Dominant Chinese National Policies on Aging and Their Degree of Attention to Eldercare by Seniors
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This article examines dominant Chinese national policies on aging to assess the extent to which they attend to caregiving for the elderly by seniors. While seniors’ contributions to eldercare do receive scattered mention in such policies, the focus is on elders’ need for and traditional right to support and care, together with the obligation of younger adult sons and daughters to resist social decline in filial values. Where mentioned, it is the sporadic extraordinary offerings of skilled professionals that are highlighted, rather than the informal everyday efforts of ordinary senior men and women. International sources focused on productive aging recommend that aging societies forge a better policy balance between meeting seniors’ needs and tapping their continuing potential. This balance may be especially important for China, as a developing nation that has “gotten old before getting rich.”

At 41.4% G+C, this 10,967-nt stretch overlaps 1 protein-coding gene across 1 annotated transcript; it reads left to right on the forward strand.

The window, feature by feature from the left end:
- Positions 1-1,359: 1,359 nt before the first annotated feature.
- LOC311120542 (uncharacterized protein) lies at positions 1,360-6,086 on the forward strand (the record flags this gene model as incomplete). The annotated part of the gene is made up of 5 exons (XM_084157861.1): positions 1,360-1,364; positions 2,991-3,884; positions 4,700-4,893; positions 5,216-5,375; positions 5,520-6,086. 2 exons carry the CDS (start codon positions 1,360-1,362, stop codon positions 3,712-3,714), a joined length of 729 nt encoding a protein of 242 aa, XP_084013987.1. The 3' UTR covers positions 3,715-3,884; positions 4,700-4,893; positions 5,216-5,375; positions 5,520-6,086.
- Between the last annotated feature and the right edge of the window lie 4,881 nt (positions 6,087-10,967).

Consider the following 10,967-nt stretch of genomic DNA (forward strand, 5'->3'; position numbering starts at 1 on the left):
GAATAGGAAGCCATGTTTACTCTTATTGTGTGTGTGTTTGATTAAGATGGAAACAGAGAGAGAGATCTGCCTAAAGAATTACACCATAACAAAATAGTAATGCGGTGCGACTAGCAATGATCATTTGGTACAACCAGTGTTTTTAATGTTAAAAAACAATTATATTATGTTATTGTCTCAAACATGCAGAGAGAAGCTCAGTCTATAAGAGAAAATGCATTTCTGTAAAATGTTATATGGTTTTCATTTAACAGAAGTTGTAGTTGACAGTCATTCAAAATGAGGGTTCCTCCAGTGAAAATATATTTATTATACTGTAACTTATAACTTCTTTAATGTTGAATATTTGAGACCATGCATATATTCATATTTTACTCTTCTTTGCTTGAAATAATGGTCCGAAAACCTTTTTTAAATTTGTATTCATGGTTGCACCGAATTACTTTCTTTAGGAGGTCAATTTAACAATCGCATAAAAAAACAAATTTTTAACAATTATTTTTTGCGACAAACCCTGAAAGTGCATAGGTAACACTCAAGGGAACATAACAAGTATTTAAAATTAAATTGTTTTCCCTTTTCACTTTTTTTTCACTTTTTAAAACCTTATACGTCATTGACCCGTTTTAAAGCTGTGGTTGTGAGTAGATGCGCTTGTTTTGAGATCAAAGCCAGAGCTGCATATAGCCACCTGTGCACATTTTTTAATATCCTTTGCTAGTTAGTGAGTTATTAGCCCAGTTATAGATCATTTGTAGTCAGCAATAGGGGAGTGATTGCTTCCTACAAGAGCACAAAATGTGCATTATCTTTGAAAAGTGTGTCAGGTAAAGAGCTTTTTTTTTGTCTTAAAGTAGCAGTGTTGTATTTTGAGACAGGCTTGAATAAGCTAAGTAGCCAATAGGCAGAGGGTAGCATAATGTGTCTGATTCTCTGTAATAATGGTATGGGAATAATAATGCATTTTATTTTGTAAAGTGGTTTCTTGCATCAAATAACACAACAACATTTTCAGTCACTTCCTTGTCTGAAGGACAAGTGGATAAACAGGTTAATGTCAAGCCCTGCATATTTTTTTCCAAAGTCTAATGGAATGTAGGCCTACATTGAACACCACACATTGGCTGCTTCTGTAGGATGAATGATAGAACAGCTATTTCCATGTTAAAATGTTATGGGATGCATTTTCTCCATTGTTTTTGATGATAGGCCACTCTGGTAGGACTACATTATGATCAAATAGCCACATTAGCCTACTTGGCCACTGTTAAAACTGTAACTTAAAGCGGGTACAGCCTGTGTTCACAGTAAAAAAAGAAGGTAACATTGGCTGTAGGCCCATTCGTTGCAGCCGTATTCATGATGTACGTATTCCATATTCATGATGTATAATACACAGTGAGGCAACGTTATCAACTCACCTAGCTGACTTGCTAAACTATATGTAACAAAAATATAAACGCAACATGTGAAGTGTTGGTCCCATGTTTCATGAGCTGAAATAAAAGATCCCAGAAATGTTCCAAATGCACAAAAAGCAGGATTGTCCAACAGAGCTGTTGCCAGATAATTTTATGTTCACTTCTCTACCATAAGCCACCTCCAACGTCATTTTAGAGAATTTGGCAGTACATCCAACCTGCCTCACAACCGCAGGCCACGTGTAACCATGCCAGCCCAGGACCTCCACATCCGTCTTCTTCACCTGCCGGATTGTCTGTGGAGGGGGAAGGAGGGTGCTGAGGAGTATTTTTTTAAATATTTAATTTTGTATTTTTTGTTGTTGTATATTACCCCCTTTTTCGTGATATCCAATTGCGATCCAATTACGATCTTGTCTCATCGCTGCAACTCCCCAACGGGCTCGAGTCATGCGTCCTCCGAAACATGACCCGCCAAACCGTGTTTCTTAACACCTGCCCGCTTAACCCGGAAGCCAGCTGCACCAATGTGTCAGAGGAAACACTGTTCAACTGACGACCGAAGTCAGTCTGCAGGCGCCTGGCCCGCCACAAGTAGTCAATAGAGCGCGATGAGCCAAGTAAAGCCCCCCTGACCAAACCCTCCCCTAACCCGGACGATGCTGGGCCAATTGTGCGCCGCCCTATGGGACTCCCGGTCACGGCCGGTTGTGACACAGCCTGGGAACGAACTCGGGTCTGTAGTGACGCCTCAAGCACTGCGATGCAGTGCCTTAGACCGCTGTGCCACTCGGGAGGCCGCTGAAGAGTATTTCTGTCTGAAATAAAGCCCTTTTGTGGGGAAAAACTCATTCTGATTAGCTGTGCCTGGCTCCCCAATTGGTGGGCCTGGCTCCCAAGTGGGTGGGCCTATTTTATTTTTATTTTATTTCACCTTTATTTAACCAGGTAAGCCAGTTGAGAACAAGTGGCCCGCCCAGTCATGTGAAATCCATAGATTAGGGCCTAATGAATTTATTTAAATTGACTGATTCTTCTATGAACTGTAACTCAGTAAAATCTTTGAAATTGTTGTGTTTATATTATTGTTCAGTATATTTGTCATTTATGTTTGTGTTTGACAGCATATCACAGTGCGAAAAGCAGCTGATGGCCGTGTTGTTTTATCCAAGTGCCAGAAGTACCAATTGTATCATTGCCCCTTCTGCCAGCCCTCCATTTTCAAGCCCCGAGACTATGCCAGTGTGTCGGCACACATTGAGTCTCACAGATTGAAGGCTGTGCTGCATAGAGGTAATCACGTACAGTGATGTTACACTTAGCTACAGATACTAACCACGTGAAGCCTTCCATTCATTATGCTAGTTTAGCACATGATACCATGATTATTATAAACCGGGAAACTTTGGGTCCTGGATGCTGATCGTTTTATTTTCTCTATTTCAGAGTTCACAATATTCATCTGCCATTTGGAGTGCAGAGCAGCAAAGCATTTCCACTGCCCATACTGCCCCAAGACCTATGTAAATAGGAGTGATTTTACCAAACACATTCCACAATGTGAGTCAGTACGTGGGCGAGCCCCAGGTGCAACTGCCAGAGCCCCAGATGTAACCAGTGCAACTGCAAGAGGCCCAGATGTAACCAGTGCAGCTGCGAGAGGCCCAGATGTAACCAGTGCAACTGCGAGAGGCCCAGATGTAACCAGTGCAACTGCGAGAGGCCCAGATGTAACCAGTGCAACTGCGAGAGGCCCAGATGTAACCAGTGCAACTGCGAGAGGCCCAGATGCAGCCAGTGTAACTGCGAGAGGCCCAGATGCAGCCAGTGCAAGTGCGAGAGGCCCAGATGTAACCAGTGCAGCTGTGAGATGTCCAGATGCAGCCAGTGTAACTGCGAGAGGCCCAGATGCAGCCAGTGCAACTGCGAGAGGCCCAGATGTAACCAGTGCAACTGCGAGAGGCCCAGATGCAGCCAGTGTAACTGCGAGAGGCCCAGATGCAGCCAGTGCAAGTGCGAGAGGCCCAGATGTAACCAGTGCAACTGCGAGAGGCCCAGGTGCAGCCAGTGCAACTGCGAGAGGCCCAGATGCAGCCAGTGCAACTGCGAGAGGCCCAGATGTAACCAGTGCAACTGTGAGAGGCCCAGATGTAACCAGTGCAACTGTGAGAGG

KeywordsChina Policy Elder dependency Productive aging
An early draft was presented at the Harvard Global Initiative on Caregiving for the Elderly Workshop on Aging and Eldercare in Asia, organized by Arthur Kleinman, Ladsen Hinton, and Hongtu Chen, at the Asia Vision 21 Conference in Hong Kong, May 2-4, 2014. Any errors or omissions are the author’s alone.
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Conflict of Interest
The author declares that she has no conflict of interest.
Informed consent was obtained from all individual participants included in the study.
Ethical Treatment of Experimental Subjects (Animal and Human)
All procedures performed in studies involving human participants were in accordance with the ethical standards of the institutional and/or national research committee and with the 1964 Helsinki declaration and its later amendments or comparable ethical standards.
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